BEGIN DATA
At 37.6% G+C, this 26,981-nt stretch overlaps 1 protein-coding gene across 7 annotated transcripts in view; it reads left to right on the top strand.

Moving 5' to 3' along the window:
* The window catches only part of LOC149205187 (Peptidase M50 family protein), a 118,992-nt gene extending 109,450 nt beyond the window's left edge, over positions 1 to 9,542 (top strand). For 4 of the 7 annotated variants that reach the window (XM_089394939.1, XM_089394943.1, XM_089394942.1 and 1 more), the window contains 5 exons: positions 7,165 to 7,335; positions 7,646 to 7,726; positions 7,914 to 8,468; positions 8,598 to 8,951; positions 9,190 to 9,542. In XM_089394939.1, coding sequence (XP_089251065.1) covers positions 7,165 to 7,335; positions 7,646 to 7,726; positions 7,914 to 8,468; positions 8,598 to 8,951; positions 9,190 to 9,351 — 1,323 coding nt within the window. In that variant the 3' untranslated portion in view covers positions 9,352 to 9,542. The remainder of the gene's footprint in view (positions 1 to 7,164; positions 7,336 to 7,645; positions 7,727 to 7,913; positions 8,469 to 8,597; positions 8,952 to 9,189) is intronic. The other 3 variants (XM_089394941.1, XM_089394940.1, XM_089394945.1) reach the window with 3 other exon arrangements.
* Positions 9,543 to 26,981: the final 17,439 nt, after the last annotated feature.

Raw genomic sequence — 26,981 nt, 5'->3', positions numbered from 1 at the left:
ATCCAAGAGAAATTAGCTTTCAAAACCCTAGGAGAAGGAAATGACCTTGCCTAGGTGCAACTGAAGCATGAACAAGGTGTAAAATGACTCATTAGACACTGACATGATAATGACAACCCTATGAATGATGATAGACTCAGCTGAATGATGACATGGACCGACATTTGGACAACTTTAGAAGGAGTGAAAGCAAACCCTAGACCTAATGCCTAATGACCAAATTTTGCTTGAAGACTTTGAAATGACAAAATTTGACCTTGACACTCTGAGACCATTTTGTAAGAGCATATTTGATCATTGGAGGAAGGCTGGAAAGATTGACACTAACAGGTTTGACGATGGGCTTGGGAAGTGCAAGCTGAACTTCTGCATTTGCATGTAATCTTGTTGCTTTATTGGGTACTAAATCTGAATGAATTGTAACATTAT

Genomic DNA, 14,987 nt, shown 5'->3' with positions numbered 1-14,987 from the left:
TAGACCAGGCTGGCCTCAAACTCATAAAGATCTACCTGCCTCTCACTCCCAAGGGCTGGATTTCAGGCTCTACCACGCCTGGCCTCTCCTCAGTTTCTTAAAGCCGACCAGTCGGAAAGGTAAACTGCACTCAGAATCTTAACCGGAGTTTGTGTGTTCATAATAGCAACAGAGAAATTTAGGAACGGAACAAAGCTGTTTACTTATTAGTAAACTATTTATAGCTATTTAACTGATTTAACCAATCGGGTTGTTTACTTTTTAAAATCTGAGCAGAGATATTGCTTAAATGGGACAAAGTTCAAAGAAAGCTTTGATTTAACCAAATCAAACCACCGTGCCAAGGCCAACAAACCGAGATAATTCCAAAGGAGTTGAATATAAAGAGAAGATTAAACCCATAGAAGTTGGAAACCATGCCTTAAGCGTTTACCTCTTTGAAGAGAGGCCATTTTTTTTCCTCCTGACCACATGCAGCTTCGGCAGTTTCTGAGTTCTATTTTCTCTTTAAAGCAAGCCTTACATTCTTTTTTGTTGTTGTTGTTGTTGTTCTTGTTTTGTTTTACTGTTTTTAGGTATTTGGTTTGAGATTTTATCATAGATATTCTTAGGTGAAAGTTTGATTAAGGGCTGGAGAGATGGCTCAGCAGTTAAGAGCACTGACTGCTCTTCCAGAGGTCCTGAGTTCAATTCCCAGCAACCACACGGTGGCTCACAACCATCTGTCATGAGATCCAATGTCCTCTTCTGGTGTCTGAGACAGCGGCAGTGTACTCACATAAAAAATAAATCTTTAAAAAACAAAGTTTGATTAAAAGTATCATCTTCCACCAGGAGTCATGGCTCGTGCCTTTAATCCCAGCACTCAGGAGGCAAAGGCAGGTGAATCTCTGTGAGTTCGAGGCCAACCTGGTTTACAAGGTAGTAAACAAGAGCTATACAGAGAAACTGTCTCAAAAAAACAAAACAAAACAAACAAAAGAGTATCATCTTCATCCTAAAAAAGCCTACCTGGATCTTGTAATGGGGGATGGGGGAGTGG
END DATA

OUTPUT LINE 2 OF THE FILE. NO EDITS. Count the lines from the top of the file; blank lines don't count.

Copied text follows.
Moving 5' to 3' along the window: